SCC Concrete delivers concrete to jobsites in the following geographical areas:
We know that business is all about value and we strive to make sure that our products and services add value to your project. From the first phone call to the final invoice we want your experience with us to be outstanding. That means accuracy in placing your order, honest and up front pricing, quality raw materials, on time delivery, and accurate billing.
We never cut costs or boost profits by cutting corners in any aspect of production, from raw materials to the finished product. We insist on quality materials to produce quality products that are industry-proven. Our focus is on outstanding customer service paired with a quality product at a competitive price point. We think you’ll be impressed!
We offer various billing and payment options including Cash, Check, Visa® or Master Card®, or you
can contact our Sales department to setup
credit terms. For larger projects your salesperson can provide a customized quote with project pricing.
f you choose to pay by Check please be aware that we will ask you for a telephone number that is linked to the account so that we can verify that the required funds are available. We will NOT ask you for the bank account number or routing number on the phone.
If you order by business line of credit you will usually receive an invoice within one week of your concrete delivery as all completed orders are billed within two days of the delivery date.
We locate the shipping address that you provide and pair that with the delivery time you have requested.
Our systems then pin point the exact time that we need to load your order to ensure timely delivery. The order
details are sent to a batch panel which interacts with the physical plant to weigh all the materials in correct
proportion and empty them into the truck. The driver cleans the truck one final time, inspects the load, and is
on his way to your job.
As the truck leaves any of our plant locations our satellite tracking system continually monitors its position en route to your job. Your dispatcher can find the exact location of the truck at your request. He or she can also preemptively deal with issues en route to you job before they impact the delivery of your material based on the real-time data provide by our tracking system.
Allow 24 hours for the concrete to cure before walking on it..
Properly maintained and cared for concrete should last 20 plus years.
Apparent ready mixed concrete shortages are caused by:
1. Miscalculation of form volume or slab thickness when actual dimensions exceed the assumed dimensions by even a fraction.
2. Deflection or distortion of the formwork.
3. Irregular subgrade and its settlement.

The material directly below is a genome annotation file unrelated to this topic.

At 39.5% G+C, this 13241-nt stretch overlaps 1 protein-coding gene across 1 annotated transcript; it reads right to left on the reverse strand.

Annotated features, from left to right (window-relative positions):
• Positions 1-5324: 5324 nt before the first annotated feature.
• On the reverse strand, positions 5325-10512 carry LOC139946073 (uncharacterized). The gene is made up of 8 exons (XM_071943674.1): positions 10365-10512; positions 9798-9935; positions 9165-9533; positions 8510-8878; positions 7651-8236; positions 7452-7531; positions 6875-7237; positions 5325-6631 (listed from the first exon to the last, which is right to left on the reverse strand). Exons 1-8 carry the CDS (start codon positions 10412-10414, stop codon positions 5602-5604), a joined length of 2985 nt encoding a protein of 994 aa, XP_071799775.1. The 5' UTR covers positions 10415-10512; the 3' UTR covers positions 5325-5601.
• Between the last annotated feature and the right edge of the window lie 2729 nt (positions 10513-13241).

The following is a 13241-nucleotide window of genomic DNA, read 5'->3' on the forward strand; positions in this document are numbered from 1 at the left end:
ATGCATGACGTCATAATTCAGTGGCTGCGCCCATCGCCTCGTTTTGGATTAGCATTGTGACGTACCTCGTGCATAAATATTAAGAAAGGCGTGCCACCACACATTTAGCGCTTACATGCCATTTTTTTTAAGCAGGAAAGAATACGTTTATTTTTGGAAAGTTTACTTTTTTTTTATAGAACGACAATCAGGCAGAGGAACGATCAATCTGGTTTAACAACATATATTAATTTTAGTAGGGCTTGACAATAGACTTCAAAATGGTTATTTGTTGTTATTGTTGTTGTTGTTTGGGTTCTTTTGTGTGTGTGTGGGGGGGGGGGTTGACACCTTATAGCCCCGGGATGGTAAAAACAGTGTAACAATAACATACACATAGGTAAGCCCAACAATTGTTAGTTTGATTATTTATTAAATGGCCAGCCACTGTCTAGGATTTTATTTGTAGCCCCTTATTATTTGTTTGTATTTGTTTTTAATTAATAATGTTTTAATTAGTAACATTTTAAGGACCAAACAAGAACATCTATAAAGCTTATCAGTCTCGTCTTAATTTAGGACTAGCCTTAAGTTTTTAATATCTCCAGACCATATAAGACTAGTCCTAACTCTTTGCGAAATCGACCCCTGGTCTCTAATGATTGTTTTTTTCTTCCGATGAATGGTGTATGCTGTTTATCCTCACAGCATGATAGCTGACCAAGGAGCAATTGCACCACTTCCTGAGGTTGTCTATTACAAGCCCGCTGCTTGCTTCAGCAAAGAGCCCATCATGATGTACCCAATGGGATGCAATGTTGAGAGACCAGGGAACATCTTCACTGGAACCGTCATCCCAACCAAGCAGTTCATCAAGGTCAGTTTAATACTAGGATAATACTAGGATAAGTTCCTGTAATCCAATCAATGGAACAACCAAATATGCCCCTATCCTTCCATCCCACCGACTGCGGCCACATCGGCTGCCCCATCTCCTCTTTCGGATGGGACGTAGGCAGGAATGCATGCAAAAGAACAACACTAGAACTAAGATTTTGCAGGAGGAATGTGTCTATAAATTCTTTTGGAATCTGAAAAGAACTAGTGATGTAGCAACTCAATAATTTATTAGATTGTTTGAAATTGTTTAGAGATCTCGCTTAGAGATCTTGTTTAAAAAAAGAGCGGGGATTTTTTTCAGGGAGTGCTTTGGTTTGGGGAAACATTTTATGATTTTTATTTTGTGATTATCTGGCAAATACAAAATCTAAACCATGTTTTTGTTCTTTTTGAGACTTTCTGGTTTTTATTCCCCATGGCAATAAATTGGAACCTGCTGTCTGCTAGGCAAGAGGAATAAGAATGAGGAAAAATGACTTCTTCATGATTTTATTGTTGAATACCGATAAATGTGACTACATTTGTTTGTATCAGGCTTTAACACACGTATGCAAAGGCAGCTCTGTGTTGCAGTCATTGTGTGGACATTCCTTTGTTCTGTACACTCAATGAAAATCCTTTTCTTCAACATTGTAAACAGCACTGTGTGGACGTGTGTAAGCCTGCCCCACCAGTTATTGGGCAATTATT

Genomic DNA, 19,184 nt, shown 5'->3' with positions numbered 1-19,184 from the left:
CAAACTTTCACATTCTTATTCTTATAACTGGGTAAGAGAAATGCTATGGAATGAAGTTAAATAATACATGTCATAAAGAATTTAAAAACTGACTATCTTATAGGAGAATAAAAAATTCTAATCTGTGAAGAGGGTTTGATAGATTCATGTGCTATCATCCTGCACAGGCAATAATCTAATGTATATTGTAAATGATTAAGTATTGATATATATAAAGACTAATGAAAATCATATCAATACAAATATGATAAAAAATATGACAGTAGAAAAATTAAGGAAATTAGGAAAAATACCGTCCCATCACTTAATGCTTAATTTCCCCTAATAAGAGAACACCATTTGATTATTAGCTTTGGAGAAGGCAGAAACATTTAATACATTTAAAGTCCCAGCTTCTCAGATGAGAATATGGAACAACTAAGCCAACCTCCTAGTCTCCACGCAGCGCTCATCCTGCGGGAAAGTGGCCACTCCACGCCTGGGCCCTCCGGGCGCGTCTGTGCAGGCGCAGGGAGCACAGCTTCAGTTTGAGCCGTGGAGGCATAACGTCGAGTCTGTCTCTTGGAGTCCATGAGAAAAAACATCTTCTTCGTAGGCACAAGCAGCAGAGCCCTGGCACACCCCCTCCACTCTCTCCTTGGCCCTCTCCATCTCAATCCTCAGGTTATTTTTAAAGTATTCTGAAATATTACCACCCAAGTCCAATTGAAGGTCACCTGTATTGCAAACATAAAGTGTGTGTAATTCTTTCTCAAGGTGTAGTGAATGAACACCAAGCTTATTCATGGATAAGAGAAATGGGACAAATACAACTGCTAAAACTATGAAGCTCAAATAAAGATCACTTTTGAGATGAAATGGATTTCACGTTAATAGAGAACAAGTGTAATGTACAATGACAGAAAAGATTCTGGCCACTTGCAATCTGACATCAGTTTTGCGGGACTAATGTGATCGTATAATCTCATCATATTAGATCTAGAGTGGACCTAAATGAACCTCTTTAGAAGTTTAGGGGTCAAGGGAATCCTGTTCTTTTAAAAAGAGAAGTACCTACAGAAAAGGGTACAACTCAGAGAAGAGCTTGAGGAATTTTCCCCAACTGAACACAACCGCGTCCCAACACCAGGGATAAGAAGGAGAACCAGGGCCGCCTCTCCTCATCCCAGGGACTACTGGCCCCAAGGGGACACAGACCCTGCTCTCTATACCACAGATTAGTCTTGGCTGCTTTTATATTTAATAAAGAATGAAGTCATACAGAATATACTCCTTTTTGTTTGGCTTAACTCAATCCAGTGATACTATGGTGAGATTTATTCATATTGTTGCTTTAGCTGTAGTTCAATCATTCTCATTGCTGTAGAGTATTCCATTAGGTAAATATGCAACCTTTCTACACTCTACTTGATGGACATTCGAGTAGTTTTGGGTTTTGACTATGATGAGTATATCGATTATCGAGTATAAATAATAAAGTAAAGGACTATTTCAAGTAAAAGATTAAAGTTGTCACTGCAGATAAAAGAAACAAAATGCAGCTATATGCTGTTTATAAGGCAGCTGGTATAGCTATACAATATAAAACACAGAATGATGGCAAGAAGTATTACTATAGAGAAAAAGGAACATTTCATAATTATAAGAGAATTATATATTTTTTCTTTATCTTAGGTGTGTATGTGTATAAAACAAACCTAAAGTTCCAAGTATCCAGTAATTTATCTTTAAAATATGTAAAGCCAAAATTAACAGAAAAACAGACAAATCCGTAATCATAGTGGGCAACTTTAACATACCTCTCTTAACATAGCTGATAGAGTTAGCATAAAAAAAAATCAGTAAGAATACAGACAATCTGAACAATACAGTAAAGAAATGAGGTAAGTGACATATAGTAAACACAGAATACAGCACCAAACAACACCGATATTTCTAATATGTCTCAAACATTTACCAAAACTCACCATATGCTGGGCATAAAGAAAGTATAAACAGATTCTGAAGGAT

4. Smaller quantities wasted or used in incidental works for large pours.
To ensure sufficient supply of ready mixed concrete:
1. Measure formwork accurately and order sufficient quantity to finish the job.
2. For large pours, include an allowance of about 2% over planned dimensions to account for wastage, potential increased thickness, etc.
3. Towards the end of large pours, carefully measure the remaining volume and confirm the closing quantity to the ready mixed concrete supplier.
NO! Restrain masons at the site. Do not force Transit Mixer Operators to add water to ready mixed concrete. Consequences of such actions can be severe. Properly designed ready mixed concrete contains optimum water. Inform the ready mixed concrete supplier if workability (slump) of ready mixed concrete is not as expected. If required, dosing of admixtures along with a small quantity of water would be done by the ready mixed concrete supplier´s technical personnel.
Depending on the workability, the ready mixed concrete might be usable for up to 3 hours.
International Standards specify that ready mixed concrete must be discharged from the transit mixer truck within 2 hours of the time of loading. It is also mandatory to make arrangements at site to ensure that full load of ready mixed concrete is discharged within 30 minutes of arrival on site.
Ready mixed concrete mixes are supplied only after exhaustive laboratory and plant trials. To ensure consistent quality, incoming raw materials are regularly tested. Sampling and testing of ready mixed concrete is done everyday as per Codal stipulations. At our Bamburi Ready Mix Concrete, we invite you to visit our laboratories to witness the process.
The transit mixers are about 9 m long, 2.5 m wide and 3.8 m high
A truck weighs 10 tons when it is empty and 25 tons when it is fully loaded with ready mixed concrete.
When the ready mixed concrete is transported to the construction site, the ready mixed concrete is pushed deeper into the drum attached to the back of the truck with the help of a spiral blade fitted within the drum. This is achieved by rotating the drum in one direction. This process is known as charging the transit mixer. At the construction site, the drum is rotated in the other direction, which forces the ready mixed concrete out of the drum. This process is known as discharging. The ready mixed concrete may be discharged directly into chutes, pumps or on to conveyor belts.